It’s a good overview of the available products in the same market space as LicenseKeeper:
LicenseKeeper ($19.95) – One of the most full featured options available, this one really is the king of serial/license storage. While the interface is deceivingly simple (that’s a good thing), it really does have a lot of great features. One thing it does, that the others do not is give you the ability to attach both license files and emails to the application, which is extremely useful.
Thanks Josh for picking LicenseKeeper as your favorite.
A note of caution: This is beta software. If you are uncomfortable installing software that is not production ready, please do not volunteer. Testing this software will involve moving or backing up your existing LicenseKeeper library. Failure to do so correctly could lead to lost data.
If you are still interested and I didn’t scare you away, please send an email to firstname.lastname@example.org to sign up. Make sure to specify whether you are an Entourage or PowerMail user and what version(s) you have installed.
This is a closed beta cycle. The public release of LicenseKeeper 1.1 will be available once all testing has been completed.
I had the opportunity to watch from the side lines as Dan Grover worked on Otis. Dan and I are both members of the Boston chapter of Cocoa Heads. Every month we meet and talk shop, share experiences, and demo things we’ve been working on. Dan demoed Otis a couple of times for the group through out the process and it was great fun to see the progress he made over a relatively short period.
With Otis joining his other product, SimpleChord, Dan has a nice start on a successful indie Mac software company — and he’s still in college. Man, I wish I had started this indie dev stuff when I was his age. Yes, I know that makes me sound old.
We’d previously pulled almost all information and licenses (and serial numbers, etc) from her old system, but we’d missed that one.
I hunted through my emails, and couldn’t find one that had a registration number or license number.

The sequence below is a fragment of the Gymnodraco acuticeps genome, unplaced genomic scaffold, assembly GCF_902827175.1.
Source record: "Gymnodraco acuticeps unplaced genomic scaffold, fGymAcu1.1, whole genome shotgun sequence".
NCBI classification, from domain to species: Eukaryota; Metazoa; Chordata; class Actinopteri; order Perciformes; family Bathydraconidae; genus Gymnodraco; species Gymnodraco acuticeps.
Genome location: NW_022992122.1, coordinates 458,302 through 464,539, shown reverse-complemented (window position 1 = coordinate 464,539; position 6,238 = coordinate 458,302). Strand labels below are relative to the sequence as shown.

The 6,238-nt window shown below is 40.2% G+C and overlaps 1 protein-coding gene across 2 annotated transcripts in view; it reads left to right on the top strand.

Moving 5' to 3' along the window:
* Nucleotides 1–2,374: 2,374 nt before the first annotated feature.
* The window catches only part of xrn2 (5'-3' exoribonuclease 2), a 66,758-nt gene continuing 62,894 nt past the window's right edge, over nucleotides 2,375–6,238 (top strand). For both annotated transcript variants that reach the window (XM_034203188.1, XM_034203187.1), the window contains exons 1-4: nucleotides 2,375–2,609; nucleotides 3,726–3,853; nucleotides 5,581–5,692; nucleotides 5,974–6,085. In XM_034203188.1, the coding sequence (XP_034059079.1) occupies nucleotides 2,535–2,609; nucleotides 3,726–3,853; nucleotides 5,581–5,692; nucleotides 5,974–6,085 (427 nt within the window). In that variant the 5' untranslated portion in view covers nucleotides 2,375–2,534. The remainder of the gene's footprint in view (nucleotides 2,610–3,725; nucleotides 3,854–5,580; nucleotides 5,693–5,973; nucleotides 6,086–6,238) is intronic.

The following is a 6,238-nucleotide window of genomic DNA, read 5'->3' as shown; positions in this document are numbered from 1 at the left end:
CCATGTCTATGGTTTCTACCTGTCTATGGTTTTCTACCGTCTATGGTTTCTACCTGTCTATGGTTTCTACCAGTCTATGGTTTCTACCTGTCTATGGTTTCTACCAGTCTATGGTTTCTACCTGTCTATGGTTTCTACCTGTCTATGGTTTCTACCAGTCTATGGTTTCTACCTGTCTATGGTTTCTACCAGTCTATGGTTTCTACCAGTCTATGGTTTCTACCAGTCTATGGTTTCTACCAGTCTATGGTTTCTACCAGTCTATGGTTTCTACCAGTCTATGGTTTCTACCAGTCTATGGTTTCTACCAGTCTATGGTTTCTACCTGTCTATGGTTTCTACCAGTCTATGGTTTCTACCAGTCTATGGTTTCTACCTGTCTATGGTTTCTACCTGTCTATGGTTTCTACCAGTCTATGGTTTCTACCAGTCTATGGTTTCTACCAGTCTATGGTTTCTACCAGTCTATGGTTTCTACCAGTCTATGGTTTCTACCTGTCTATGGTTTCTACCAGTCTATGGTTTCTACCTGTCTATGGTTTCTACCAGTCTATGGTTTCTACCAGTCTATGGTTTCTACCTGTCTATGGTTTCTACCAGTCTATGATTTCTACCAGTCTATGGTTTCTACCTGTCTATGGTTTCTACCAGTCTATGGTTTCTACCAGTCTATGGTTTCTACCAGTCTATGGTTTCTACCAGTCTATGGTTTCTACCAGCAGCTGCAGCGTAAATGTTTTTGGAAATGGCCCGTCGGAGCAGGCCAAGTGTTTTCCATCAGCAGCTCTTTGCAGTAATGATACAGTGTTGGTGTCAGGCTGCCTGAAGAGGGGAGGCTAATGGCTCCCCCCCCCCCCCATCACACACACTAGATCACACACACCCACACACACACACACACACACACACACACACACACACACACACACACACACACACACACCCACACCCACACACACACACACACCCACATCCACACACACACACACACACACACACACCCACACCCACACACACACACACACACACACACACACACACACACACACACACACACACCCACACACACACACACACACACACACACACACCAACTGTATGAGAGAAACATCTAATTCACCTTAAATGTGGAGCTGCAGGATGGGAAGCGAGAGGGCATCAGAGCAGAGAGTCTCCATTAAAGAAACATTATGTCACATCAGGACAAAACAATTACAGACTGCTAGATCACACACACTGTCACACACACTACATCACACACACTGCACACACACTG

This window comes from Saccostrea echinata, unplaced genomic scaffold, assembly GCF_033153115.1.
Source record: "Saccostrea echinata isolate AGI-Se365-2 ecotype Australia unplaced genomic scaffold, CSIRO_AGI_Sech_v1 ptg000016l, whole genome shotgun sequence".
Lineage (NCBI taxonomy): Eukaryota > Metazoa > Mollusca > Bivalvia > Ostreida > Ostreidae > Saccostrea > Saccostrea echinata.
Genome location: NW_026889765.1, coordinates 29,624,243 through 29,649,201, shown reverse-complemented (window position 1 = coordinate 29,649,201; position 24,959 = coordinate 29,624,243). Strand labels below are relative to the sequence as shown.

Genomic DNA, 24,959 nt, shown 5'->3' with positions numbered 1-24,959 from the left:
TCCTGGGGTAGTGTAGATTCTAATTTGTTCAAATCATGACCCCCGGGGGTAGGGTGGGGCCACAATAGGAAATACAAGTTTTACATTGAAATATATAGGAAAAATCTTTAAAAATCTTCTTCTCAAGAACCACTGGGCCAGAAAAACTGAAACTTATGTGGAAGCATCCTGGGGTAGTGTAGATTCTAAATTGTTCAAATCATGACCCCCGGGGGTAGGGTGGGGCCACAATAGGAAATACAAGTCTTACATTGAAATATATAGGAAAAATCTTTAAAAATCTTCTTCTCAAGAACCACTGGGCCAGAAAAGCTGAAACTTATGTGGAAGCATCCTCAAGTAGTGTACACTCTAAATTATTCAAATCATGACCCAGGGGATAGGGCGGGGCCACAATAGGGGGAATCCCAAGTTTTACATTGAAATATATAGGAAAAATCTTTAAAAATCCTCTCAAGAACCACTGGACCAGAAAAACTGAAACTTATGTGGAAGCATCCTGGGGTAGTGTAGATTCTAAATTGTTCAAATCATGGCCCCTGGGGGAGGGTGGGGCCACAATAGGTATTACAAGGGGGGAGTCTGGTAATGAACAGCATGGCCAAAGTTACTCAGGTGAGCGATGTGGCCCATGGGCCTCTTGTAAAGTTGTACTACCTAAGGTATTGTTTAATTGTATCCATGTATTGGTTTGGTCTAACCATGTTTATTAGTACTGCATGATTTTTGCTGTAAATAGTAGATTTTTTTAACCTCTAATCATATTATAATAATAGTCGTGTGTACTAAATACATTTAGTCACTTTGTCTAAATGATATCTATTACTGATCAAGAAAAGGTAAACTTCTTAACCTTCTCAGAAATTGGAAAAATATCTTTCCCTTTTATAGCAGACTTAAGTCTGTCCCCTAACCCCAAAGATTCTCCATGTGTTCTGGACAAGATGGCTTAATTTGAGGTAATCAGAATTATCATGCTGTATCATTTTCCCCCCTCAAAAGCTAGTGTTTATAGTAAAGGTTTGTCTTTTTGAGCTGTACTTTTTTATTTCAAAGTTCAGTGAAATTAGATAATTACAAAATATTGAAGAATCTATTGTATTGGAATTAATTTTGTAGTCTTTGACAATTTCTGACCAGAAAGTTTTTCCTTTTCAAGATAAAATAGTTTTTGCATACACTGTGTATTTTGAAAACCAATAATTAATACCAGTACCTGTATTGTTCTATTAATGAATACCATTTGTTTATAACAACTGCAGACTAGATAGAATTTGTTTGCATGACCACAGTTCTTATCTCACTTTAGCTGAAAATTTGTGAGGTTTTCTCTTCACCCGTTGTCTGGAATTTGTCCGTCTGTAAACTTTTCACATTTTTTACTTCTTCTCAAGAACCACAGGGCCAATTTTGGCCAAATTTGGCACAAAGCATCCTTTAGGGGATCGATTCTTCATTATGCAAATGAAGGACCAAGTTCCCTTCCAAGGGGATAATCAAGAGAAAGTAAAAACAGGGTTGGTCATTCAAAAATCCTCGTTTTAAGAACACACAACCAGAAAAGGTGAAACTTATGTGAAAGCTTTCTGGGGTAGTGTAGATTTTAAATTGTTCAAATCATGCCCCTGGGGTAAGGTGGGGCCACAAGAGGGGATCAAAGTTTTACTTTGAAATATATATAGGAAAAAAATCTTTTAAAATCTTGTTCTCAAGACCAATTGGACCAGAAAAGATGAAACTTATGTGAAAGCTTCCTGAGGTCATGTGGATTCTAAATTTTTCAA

Man, I wonder how long that took. Jay did manage to eventually get the serial number from the game developer, but what a waste of time and energy.
Yeah, there are some serious concerns about what happens if the company supporting the game (or software) goes out of business — will your game be disabled and no longer playable? But by comparison… I couldn’t find my CD-key for a retail game I’d purchased some months ago. Until I found it again, I was pretty much S.O.L.
If hunting for the serial number and then having to request it from the developer took Jay an hour and he values his time at say $50 / hour. Plus the cost of the software: estimated $20.
Cost of Recovering Registration Codes:
Cost Without LicenseKeeper: $50 + $20 = $70
Cost With LicenseKeeper: $20 + $20 = $40
I’m not even taking into account the amount of time Jay spent trying to collect all the serial numbers that he did find. If LicenseKeeper saves you from just one Registration Code Hunt, it has more than paid for itself.
Guy Kawasaki speaks on The Art of Innovation in a video published by Microsoft’s Small Business Summit. This is the first time I’ve heard Guy speak and he definitely has a great style. Very inspirational, informative and funny. [via My Micro-ISV]
He’s definitely sold me a copy of one of his books.